The world stands on the brink of the worst food crisis ever seen for at least 50 years; the UN has warned as it urged governments to act rapidly to avoid disaster, including recession caused by the deadly coronavirus pandemic.
The UN secretary-general, António Guterres, said on Tuesday, this urgently needed better social protections for poor people as the looming recession following the coronavirus pandemic may put basic nutrition beyond their reach.
“Unless immediate action is taken, it is increasingly clear that there is an impending global food emergency that could have long-term impacts on hundreds of millions of children and adults,” he said. “We need to act now to avoid the worst impacts of our efforts to control the pandemic.”
The worst of the pandemic impacts and emerging recession are yet to be felt, although harvests of staple crops are holding up, and the export bans and protectionism that experts feared have largely been avoided so far. Guterres warned: “Even in countries with abundant food, we see risks of disruption in the food supply chain.”
This year, about 50 million people risk falling into extreme poverty owing to the pandemic, the long-term effects of which will be even worse, as poor nutrition in childhood causes lifelong suffering. Currently, one in five children globally are stunted in their growth by the age of five, and if poverty rates soar, millions more are likely to suffer the same fate.
A three-point plan laid out by Guterres to repair the world’s ailing food systems and prevent further harm. These are: to focus aid on the worst-stricken regions to stave off immediate disaster, and for governments to prioritize food supply chains; to strengthen social protections so that young children, pregnant and breastfeeding women and other at-risk groups – including children who are not receiving school meals in lockdown – receive adequate nutrition; and to invest in the future, by building a global recovery from the pandemic that prioritizes healthy and environmentally sustainable food systems.
According to Maximo Torero, the chief economist of the UN Food and Agriculture Organization, the world’s food systems were under threat never before, as in recent times, due to the pandemic and lockdowns that hampered people’s ability to harvest and buy and sell food. “We need to be careful,” he said. “This is a very different food crisis than the ones we have seen.”
The UN report on the impact of Covid-19 on food security and nutrition, published on Tuesday disclosed harvests are healthy and supplies of staple foods such as grains are “robust.” However, as most people get their food from local markets, those are vulnerable to disruption from lockdowns.
The lockdown driven unemployment and the loss of income at an increasing rate are also putting food out of reach for many struggling people. Though global markets have remained steady, some countries have started facing a rise in the price of basic foods.
As millions of seasonal laborers are unable to work due to lockdowns, harvests are slowing down. As farmers are forced to dump perishable produce due to the result of supply chain problems, food waste has also reached damaging levels, and in some countries, the meat industry plants have been forced to close.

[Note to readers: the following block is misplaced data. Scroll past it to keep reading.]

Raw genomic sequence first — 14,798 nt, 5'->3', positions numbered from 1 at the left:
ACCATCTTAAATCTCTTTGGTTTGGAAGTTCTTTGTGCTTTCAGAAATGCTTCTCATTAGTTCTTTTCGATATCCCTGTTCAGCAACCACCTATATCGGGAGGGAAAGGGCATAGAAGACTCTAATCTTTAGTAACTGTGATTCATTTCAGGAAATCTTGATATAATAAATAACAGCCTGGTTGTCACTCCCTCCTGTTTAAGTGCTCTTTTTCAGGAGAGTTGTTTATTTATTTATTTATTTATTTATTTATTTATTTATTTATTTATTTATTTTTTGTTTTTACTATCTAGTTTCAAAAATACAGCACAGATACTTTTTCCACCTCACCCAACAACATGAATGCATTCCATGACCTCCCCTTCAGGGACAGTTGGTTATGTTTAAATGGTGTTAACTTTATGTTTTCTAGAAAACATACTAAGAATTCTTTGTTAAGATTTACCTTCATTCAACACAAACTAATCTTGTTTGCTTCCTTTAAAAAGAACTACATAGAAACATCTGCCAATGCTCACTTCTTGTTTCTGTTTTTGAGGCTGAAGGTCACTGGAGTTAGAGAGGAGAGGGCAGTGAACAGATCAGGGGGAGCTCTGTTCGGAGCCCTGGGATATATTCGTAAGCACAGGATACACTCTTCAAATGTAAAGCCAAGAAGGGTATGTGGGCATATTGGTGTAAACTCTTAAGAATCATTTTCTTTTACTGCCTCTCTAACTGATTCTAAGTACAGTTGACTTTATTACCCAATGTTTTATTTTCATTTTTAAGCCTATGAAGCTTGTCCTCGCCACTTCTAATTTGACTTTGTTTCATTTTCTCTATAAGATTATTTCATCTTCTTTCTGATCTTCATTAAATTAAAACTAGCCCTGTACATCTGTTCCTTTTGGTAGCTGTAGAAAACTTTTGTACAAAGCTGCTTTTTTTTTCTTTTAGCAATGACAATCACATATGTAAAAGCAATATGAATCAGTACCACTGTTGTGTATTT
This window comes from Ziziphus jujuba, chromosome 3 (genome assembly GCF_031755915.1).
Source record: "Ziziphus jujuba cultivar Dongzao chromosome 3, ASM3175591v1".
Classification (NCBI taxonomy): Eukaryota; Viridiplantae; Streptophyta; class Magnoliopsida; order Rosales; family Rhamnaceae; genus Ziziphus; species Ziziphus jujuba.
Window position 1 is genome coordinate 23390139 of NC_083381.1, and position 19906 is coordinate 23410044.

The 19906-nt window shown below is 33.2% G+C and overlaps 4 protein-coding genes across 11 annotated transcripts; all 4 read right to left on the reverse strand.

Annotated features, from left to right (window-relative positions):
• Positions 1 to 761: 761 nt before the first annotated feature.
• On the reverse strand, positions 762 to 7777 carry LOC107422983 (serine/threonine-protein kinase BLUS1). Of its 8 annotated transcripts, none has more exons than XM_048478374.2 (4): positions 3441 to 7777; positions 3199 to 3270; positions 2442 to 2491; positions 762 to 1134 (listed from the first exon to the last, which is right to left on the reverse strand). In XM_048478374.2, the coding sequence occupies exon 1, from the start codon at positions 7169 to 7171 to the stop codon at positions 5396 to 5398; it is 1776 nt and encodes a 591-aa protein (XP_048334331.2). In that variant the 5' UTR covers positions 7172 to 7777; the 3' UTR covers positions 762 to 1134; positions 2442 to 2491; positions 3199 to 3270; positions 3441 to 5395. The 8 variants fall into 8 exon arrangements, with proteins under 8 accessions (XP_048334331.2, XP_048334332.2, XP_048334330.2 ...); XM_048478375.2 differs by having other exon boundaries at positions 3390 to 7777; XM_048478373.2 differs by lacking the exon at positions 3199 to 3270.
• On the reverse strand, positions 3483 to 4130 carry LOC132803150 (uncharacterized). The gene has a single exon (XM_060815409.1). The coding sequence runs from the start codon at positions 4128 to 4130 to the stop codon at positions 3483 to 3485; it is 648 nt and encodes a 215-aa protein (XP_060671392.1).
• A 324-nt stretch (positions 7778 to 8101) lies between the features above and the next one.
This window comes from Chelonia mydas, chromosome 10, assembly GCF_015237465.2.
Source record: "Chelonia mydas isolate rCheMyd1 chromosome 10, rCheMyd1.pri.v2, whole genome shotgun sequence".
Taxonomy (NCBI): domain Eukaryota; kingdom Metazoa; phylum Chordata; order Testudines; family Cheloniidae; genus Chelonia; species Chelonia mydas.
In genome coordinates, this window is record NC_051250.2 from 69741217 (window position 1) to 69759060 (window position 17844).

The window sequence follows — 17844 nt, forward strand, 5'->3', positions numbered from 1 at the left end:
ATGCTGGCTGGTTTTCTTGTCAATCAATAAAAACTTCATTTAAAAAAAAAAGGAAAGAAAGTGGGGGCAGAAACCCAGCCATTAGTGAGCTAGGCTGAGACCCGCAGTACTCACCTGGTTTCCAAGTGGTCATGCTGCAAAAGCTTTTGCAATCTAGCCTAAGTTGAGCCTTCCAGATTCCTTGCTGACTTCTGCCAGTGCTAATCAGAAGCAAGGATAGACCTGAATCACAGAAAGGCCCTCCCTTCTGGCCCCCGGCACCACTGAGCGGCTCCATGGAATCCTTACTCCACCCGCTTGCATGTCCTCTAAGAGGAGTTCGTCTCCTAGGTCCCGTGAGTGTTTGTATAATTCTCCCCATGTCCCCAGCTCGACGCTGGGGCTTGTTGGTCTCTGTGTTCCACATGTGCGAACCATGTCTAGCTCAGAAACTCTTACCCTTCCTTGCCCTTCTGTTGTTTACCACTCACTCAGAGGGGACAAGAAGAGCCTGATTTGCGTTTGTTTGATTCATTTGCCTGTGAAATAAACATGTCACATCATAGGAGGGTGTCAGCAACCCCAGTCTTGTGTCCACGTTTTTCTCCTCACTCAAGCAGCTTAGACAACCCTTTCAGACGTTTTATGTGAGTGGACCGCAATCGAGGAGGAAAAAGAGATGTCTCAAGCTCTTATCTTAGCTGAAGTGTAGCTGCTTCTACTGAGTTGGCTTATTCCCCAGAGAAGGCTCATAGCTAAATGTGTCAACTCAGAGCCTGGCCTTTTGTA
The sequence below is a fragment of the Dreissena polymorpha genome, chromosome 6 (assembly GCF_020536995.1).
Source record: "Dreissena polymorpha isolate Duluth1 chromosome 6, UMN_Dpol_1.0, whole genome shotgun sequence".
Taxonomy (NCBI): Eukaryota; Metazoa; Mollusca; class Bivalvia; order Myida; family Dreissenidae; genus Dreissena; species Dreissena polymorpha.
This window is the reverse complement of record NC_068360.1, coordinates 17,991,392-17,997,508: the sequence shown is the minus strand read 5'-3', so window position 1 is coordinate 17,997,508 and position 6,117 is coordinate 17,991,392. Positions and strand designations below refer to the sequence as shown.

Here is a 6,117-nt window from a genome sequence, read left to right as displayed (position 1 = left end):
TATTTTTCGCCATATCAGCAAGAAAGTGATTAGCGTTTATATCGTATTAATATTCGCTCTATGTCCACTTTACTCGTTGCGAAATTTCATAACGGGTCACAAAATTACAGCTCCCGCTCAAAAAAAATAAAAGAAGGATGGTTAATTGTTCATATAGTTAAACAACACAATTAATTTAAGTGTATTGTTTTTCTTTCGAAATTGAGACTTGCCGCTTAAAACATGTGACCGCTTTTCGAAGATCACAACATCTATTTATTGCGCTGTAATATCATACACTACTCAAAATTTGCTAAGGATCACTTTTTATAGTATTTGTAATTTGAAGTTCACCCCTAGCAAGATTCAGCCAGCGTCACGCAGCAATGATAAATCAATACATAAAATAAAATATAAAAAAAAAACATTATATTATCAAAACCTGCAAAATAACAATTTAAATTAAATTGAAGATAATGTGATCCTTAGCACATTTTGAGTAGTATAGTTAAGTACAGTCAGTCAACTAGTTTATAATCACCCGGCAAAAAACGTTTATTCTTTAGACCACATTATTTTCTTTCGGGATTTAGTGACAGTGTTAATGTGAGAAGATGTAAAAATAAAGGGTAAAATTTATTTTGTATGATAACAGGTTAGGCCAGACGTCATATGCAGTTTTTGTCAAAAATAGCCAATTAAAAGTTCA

The global food system was failing even before the lockdowns, in many areas, according to the UN. As the report pointed, existing problems include conflict, natural disasters, the climate crisis, and the arrival of pests and plant and animal plagues. East Africa, for instance, is facing the worst swarms of locusts for decades, while heavy rain is hindering relief efforts.
The experts warned that additional impact of the coronavirus crisis and lockdowns, and recession resulting from that would compound the damage and tip millions into dire hunger.
“The Covid-19 crisis is attacking us at every angle,” said Agnes Kalibata, the UN secretary general’s special envoy for the 2021 food systems summit. “It has exposed dangerous deficiencies in our food systems and actively threatens the lives and livelihoods of people around the world, especially the more than 1 billion people who have employment in the various industries in food systems.”
Latin America and the Caribbean, She pointed, where one-third of the population already lives in a precarious state of food insecurity, and Brazil is fast becoming a hotspot for coronavirus cases. “Across the region, the pandemic has weakened economies and disrupted supply chains, leading to food price hikes,” she warned.
The pandemic risks reversing the progress that has been made in recent decades on uplifting people out of poverty and improving their accessibility to healthy food, the UN found.
The climate emergency, which is strongly linked to the world’s food systems, must also be the target of any remedies, said Elwyn Grainger-Jones, the executive director of the CGIAR System Organization, a global agricultural research body. “Solutions need to be science-based and coordinated across sectors to provide immediate response and assistance for those most in need, ongoing and inclusive support in recovery and – perhaps most importantly – future resilience to all shocks, including climate extremes.”
Kalibata said countries should take this as an opportunity to improve food systems alongside reducing poverty and also increasing global resilience to shocks.
“Food has always brought people together and it can again if we build back better as it relates to our food systems,” she said.